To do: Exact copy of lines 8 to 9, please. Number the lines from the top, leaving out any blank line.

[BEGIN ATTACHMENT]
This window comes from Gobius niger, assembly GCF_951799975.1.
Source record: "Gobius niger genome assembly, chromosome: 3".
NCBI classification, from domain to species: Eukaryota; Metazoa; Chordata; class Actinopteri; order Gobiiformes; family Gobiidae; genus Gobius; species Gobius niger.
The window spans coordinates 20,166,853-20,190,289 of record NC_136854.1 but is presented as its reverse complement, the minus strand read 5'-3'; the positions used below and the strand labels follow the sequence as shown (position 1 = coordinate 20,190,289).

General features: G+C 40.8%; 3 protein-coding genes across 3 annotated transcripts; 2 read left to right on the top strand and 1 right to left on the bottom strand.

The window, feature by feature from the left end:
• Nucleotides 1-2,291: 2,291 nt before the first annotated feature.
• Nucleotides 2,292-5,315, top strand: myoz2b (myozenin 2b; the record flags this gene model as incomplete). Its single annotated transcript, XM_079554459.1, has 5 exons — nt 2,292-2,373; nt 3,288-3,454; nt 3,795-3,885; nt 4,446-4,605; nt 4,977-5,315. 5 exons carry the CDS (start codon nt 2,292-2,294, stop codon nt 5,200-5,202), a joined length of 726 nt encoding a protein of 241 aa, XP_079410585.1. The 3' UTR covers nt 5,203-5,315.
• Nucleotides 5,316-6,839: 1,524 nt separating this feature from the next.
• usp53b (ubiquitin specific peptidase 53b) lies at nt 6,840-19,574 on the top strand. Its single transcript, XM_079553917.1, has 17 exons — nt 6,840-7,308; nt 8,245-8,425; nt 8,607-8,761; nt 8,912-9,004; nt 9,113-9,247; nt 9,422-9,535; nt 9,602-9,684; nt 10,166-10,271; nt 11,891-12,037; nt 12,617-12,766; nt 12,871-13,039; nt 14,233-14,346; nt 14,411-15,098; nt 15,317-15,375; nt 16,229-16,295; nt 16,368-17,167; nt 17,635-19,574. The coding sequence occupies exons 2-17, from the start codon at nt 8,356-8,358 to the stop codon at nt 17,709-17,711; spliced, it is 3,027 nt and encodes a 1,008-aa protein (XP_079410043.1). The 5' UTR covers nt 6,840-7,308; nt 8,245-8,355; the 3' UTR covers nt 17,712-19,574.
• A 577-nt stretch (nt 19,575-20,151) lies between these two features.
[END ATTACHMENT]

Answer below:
• Nucleotides 2,292-5,315, top strand: myoz2b (myozenin 2b; the record flags this gene model as incomplete). Its single annotated transcript, XM_079554459.1, has 5 exons — nt 2,292-2,373; nt 3,288-3,454; nt 3,795-3,885; nt 4,446-4,605; nt 4,977-5,315. 5 exons carry the CDS (start codon nt 2,292-2,294, stop codon nt 5,200-5,202), a joined length of 726 nt encoding a protein of 241 aa, XP_079410585.1. The 3' UTR covers nt 5,203-5,315.
• Nucleotides 5,316-6,839: 1,524 nt separating this feature from the next.